? epoxy agg or decorative concrete over existing concrete - seeking advice

Discussion in 'Bricks, Masonry and Concrete' started by mmrradd, Apr 17, 2009.

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  1. Apr 17, 2009 #1

    mmrradd

    mmrradd

    mmrradd

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    I live in Morrison, Colorado. Have existing ~ 600 sq ft concrete patio. Considering resurfacing - either exposed porous epoxy aggregate or a stamped concrete. Hoping not to remove existing concrete. Tough environment and want tough, minimal maintenance finish. Temperature ranges from -10 to very sunny 100 degrees.

    Advice? Is an aggregate gonna stand up? Is stamped decorative concrete clearly tougher and lower maintenance?

    thanks in advance. Mark
     
  2. Apr 19, 2009 #2

    glennjanie

    glennjanie

    glennjanie

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    Welcome Mark:
    I would want an epoxy binder used and then add at least 2" of concrete of either kind. Either one will have a tendency to hide any cracks that may appear.
    Glenn
     
  3. Apr 20, 2009 #3

    yesitsconcrete

    yesitsconcrete

    yesitsconcrete

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    i don't know of any epoxy that's suitable for exterior use,,, resurfacing w/polymer-modified cement conc is our main work & we never use epoxies of any type outside.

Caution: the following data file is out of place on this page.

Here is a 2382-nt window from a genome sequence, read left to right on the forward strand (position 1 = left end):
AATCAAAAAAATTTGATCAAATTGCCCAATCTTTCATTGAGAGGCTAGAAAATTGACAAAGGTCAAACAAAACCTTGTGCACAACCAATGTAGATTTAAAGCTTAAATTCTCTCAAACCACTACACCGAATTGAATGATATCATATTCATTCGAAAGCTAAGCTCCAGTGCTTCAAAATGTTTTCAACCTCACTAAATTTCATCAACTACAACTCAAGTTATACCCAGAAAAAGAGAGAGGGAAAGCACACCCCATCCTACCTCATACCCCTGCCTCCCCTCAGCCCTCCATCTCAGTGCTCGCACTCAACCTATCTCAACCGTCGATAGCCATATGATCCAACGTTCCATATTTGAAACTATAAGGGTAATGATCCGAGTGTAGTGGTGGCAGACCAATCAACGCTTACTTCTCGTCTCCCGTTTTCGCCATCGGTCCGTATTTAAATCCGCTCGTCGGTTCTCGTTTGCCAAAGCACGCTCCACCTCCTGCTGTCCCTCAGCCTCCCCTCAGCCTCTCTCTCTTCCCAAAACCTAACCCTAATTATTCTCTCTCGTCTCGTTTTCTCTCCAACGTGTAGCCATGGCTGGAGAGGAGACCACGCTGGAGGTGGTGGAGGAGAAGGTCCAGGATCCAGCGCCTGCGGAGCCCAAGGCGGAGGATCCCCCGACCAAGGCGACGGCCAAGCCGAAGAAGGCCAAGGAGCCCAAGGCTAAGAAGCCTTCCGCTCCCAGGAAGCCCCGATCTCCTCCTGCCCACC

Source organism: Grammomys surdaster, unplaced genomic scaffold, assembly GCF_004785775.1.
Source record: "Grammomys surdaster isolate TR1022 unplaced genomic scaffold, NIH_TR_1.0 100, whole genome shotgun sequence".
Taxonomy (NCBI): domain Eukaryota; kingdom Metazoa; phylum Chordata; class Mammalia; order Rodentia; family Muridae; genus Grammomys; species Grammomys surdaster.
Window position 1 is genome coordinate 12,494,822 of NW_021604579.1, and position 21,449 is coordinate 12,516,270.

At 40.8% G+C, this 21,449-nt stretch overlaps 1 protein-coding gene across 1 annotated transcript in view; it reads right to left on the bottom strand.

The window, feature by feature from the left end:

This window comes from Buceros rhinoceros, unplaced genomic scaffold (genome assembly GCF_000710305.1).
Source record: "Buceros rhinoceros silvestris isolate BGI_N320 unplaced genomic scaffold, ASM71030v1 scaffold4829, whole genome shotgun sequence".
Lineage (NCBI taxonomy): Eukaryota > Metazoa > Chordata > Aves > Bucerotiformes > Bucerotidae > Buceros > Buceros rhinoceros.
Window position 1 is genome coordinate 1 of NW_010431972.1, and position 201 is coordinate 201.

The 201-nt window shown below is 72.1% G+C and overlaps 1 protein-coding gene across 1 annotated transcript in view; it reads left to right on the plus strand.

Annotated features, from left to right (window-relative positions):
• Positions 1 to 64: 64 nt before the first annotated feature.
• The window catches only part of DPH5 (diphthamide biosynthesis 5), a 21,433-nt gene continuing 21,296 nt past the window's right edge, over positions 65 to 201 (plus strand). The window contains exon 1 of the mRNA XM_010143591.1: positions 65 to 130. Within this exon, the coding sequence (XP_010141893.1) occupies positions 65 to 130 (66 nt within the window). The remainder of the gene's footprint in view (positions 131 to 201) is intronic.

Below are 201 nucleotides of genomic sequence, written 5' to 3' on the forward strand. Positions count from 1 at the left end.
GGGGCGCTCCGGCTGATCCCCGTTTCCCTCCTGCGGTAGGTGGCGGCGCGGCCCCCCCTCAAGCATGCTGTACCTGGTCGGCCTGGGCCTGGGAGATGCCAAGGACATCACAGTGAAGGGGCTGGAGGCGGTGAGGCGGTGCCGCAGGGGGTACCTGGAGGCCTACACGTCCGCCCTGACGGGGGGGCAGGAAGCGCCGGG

colorado's not a particularly harsh environment for conc,,, if it were, there wouldn't be so much of it used :) for harsh, try 40degree swings in 12hrs when the conc'll be poppin' back & forth in size,,, knowing the trade, i'd opt for resurfacing OR acid-stain & seal,,,

    typically you'll use 3,000 to 3,500 psi conc while the avg o'lay mtl's 5,000+,,, aggregate's stone so that's not an issue,,, stamp'd dec conc isn't 'clearly tougher OR lower maint',,, then again, its your home !

    good luck !

    ps - glenn suggests an epoxy-bond'd conc overlay,,, that is an acceptable method however any crks in the original conc will usually reflect in the upper course.
     
  4. Jun 1, 2009 #4

    jimmy50

    jimmy50

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    Can be made into a design you so chose. I am not sure about the epoxy. If the epoxy cracks afterward it may not show up as much as a crack in the decorative. Unless your installer can fix the crack without it showing up in the decorative concrete. Ask questions.;)
     

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